CHANTILLY, Va. - A small group of
protesters briefly disrupted the official opening of the National Air and
Space Museum's new annex at Dulles International Airport Monday, spilling
a red liquid supposed to resemble blood near the Enola Gay exhibit and
throwing an object that dented the airplane.
Two men were arrested after security broke up the demonstration. Thomas
K. Siemer, 73, of Columbus, Ohio, was charged with felony destruction of
property and loitering, while Gregory Wright of Hagerstown, Md., faced a
misdemeanor loitering charge.
Several elderly atomic bomb survivors from Japan also expressed dismay
that information on the effects of the bomb dropped by the Enola Gay on
Hiroshima Aug. 6, 1945, was not included in the exhibit.
"If they want to show these planes, that's fine but we can't help but
also demand that they show the damage and the stories that take place
behind these weapons," said Terumi Tanaka, 71, a survivor of the Nagasaki
atomic bomb attack which occurred three days after Hiroshima.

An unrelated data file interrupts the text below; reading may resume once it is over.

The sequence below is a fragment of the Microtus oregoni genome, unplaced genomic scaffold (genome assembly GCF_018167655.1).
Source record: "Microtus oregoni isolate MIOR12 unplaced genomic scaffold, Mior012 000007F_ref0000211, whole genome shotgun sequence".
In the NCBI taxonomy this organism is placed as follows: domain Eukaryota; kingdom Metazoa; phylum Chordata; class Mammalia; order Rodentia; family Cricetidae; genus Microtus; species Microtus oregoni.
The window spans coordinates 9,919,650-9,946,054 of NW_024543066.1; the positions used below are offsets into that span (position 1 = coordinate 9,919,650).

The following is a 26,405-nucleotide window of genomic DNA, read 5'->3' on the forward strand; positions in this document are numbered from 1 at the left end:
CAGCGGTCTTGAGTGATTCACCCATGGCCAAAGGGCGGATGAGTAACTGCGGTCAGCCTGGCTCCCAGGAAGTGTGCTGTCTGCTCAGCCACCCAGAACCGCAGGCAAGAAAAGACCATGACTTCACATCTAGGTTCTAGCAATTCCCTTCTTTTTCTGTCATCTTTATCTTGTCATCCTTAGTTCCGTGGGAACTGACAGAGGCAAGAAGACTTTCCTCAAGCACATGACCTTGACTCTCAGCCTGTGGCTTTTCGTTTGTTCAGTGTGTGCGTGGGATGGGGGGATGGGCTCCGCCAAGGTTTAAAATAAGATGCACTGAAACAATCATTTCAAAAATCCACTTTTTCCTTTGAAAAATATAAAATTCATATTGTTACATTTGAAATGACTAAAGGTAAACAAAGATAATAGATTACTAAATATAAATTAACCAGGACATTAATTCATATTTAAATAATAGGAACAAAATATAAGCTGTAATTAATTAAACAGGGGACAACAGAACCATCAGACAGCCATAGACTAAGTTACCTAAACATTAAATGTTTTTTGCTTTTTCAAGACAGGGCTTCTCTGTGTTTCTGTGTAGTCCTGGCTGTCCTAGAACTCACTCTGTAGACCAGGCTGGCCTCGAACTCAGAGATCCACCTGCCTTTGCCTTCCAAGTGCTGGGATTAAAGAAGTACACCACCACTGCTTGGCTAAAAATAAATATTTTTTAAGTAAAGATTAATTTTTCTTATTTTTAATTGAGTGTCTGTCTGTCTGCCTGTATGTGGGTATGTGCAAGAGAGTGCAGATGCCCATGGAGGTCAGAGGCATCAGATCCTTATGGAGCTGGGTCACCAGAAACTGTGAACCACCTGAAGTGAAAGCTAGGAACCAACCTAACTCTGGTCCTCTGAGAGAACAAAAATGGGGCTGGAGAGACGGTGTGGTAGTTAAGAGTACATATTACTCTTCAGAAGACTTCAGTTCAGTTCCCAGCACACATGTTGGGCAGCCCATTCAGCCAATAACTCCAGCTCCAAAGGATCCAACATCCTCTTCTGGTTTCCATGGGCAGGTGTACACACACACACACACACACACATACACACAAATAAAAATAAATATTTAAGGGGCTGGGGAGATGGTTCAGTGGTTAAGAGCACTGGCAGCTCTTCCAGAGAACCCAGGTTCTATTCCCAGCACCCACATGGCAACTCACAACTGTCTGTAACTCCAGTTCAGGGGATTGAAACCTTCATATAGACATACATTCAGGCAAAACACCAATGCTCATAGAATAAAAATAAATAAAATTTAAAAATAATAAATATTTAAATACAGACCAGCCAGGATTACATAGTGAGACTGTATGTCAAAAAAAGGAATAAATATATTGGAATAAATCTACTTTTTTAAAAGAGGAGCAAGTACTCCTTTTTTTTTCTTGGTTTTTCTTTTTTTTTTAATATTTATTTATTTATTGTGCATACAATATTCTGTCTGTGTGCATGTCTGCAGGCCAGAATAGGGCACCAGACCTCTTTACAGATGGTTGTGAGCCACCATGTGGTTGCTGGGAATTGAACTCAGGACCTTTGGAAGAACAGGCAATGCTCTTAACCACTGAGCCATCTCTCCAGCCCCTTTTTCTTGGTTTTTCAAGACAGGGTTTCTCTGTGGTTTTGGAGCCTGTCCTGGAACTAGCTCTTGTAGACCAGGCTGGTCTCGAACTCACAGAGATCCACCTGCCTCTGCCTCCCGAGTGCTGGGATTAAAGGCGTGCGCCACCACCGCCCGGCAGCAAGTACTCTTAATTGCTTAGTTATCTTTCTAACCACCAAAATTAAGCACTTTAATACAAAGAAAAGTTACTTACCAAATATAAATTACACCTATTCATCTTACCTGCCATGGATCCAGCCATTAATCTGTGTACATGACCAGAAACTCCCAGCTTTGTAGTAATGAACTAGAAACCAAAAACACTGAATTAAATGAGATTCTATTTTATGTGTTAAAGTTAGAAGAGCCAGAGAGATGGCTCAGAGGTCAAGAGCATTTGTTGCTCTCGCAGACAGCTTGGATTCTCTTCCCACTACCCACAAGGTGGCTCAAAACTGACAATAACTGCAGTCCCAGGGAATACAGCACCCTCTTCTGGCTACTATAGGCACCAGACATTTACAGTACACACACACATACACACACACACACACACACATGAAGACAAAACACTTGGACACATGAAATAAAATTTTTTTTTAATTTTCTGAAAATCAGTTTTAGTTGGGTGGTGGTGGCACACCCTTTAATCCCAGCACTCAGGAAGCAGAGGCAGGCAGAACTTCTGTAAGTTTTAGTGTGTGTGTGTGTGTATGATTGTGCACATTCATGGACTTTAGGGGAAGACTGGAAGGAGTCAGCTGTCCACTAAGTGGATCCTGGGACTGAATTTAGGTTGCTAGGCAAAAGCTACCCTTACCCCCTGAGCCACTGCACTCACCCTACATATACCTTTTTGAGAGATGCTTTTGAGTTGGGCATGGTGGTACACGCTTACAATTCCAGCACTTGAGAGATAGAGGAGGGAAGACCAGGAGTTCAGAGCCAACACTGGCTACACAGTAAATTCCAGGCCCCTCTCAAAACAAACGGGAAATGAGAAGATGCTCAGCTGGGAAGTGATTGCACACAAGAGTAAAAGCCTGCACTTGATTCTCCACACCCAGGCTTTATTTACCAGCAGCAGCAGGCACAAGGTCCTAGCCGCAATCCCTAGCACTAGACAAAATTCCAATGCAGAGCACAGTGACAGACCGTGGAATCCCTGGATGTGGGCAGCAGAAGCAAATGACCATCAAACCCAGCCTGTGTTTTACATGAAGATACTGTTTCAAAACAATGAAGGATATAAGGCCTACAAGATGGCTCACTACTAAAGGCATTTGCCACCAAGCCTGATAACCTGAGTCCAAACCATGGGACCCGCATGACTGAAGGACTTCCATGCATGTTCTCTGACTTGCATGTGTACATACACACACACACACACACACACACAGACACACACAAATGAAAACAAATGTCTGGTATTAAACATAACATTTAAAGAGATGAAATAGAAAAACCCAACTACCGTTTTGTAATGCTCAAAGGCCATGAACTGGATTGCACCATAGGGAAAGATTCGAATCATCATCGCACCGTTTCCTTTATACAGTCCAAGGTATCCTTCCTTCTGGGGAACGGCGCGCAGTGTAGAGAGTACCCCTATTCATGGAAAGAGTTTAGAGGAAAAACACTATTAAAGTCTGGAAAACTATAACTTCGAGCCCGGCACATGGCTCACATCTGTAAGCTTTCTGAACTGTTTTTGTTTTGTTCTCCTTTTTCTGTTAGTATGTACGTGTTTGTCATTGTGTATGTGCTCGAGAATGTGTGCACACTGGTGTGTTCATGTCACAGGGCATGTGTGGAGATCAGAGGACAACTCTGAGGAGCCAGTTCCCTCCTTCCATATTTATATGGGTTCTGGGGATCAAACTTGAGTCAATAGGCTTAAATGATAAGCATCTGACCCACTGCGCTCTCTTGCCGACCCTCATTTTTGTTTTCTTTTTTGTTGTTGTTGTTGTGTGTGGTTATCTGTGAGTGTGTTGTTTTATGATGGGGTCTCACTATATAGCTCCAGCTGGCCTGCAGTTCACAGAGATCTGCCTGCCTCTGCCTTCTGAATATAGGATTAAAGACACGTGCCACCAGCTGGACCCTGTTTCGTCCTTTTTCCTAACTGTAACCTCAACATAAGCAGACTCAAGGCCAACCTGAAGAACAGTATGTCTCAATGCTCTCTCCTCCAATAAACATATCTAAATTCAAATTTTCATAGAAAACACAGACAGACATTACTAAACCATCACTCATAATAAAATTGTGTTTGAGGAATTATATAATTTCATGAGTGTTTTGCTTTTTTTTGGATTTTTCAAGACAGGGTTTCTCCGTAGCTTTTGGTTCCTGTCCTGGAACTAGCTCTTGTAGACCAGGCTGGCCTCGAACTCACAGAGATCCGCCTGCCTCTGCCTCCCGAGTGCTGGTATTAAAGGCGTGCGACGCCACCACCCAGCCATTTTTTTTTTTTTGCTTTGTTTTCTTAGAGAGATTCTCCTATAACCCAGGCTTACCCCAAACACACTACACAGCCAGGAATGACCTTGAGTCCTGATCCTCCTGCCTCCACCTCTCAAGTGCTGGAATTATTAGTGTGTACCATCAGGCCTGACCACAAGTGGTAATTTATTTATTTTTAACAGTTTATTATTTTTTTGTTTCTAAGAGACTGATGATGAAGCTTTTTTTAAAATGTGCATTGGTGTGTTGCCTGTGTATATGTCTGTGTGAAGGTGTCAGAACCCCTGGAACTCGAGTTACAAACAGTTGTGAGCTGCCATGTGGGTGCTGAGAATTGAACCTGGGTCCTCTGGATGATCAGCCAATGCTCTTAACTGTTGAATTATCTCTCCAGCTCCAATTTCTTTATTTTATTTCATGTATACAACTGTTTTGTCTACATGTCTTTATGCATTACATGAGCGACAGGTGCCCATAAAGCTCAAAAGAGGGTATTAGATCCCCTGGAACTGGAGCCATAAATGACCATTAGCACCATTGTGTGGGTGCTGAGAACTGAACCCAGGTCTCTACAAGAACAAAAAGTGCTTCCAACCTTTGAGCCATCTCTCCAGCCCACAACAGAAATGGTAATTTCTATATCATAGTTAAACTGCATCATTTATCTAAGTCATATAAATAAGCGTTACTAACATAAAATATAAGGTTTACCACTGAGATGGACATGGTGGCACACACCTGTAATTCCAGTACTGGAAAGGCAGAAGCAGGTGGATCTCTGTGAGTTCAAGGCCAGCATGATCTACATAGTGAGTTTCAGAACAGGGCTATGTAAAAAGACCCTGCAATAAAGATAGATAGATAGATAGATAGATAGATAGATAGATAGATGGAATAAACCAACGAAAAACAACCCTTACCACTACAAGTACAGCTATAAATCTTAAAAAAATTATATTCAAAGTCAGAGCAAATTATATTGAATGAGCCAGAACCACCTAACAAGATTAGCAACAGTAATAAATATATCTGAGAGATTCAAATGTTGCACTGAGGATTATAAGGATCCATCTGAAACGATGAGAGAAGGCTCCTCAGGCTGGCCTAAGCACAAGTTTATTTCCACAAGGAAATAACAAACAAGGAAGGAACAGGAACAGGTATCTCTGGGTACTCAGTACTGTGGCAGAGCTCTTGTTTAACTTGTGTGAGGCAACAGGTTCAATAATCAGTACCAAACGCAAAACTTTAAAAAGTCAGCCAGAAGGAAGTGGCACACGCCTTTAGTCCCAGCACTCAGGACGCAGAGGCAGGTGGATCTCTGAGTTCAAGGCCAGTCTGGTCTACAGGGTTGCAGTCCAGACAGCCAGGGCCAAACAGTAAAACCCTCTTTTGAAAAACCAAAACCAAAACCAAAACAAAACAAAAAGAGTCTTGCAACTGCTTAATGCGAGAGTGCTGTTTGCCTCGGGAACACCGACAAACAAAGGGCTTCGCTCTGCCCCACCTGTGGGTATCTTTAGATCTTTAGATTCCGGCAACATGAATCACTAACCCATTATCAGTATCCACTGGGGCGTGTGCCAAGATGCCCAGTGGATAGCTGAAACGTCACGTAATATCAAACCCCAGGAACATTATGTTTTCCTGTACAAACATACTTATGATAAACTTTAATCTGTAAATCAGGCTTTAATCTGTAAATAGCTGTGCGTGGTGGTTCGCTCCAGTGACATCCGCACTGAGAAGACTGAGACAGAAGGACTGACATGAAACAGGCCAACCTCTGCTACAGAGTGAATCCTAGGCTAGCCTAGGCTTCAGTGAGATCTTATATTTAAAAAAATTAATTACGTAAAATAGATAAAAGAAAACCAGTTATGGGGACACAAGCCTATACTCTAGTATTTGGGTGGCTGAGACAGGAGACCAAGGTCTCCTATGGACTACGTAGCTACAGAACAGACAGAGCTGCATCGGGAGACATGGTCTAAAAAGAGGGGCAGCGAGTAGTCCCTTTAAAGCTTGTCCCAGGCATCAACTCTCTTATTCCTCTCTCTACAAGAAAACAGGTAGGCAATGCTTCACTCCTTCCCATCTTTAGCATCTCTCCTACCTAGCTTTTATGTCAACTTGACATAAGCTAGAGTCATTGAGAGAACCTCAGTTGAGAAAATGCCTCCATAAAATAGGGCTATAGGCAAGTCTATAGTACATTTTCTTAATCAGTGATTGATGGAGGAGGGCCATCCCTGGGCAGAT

A total of 230,000 people were killed in the two attacks. Japan
surrendered unconditionally six days after the Nagasaki bombing.
Some visitors at the opening of the Steven F. Udvar-Hazy Center said,
however, they considered the Enola Gay an important part of aviation
"The Hiroshima bomb started the whole nuclear age, that's why I wanted
to see it," said Philip Wheaton, 78, of Takoma Park, Md.
The Enola Gay is one of 82 racers, gliders, helicopters, warplanes and
airliners currently on display in the Smithsonian Institution (news
web sites)'s nearly 294,000-square-foot aviation exhibit hanger. Other
notable exhibits include the S-R 71 Blackbird, an American spy plane that
still holds the record as the fastest plane ever built; and the space
shuttle Enterprise (news
web sites), which was used by NASA (news
web sites) to test various concepts during the development of reusable
The Smithsonian's aerospace collection also will eventually be
displayed in the 53,000 square foot James S. McDonnell Space hanger.
"This is the largest air and space exhibition complex in the world,"
said retired Gen. John R. Dailey, director of the museum. "We have about
40 percent of the aircraft in here today, and over the next three years
we'll be moving more in."
Visitors, for the most part, said they were impressed with the new
"Seeing all of these aircraft fully assembled is getting to see
history," said Ray Kimball, 30, of Menloe Park, Calif. The Army helicopter
pilot toured the facility with his three year-old son. "I'll have to bring
him back when he's older."